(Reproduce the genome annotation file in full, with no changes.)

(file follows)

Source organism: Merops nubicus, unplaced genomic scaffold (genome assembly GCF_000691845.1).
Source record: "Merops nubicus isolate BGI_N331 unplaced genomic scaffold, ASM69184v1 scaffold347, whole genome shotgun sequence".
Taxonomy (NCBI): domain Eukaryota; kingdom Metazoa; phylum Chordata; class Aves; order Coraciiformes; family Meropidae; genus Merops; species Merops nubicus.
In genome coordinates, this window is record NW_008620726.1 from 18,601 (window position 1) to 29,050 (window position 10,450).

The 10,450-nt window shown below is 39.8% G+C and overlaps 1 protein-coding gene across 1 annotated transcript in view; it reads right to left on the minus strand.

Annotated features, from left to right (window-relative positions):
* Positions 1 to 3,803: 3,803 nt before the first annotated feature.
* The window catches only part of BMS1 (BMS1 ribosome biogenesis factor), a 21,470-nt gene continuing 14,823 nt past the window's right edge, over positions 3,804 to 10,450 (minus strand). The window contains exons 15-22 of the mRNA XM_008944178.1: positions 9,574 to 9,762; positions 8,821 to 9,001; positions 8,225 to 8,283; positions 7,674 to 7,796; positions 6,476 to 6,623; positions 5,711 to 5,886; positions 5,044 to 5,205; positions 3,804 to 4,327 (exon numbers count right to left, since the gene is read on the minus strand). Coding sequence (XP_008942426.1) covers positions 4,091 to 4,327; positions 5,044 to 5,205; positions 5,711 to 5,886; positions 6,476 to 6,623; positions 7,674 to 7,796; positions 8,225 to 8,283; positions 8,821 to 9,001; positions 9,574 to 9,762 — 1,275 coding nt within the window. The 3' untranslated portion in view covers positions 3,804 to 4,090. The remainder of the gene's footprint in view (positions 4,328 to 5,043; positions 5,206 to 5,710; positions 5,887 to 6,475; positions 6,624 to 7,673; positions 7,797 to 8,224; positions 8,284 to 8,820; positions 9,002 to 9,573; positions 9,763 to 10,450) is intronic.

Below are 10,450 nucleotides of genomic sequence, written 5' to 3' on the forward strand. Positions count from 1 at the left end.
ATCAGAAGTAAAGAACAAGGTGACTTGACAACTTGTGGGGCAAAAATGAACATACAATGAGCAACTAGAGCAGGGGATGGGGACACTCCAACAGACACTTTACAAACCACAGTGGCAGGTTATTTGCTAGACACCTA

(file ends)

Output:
Source organism: Merops nubicus, unplaced genomic scaffold (genome assembly GCF_000691845.1).
Source record: "Merops nubicus isolate BGI_N331 unplaced genomic scaffold, ASM69184v1 scaffold347, whole genome shotgun sequence".
Taxonomy (NCBI): domain Eukaryota; kingdom Metazoa; phylum Chordata; class Aves; order Coraciiformes; family Meropidae; genus Merops; species Merops nubicus.
In genome coordinates, this window is record NW_008620726.1 from 18,601 (window position 1) to 29,050 (window position 10,450).

The 10,450-nt window shown below is 39.8% G+C and overlaps 1 protein-coding gene across 1 annotated transcript in view; it reads right to left on the minus strand.

Annotated features, from left to right (window-relative positions):
* Positions 1 to 3,803: 3,803 nt before the first annotated feature.
* The window catches only part of BMS1 (BMS1 ribosome biogenesis factor), a 21,470-nt gene continuing 14,823 nt past the window's right edge, over positions 3,804 to 10,450 (minus strand). The window contains exons 15-22 of the mRNA XM_008944178.1: positions 9,574 to 9,762; positions 8,821 to 9,001; positions 8,225 to 8,283; positions 7,674 to 7,796; positions 6,476 to 6,623; positions 5,711 to 5,886; positions 5,044 to 5,205; positions 3,804 to 4,327 (exon numbers count right to left, since the gene is read on the minus strand). Coding sequence (XP_008942426.1) covers positions 4,091 to 4,327; positions 5,044 to 5,205; positions 5,711 to 5,886; positions 6,476 to 6,623; positions 7,674 to 7,796; positions 8,225 to 8,283; positions 8,821 to 9,001; positions 9,574 to 9,762 — 1,275 coding nt within the window. The 3' untranslated portion in view covers positions 3,804 to 4,090. The remainder of the gene's footprint in view (positions 4,328 to 5,043; positions 5,206 to 5,710; positions 5,887 to 6,475; positions 6,624 to 7,673; positions 7,797 to 8,224; positions 8,284 to 8,820; positions 9,002 to 9,573; positions 9,763 to 10,450) is intronic.

Below are 10,450 nucleotides of genomic sequence, written 5' to 3' on the forward strand. Positions count from 1 at the left end.
ATCAGAAGTAAAGAACAAGGTGACTTGACAACTTGTGGGGCAAAAATGAACATACAATGAGCAACTAGAGCAGGGGATGGGGACACTCCAACAGACACTTTACAAACCACAGTGGCAGGTTATTTGCTAGACACCTA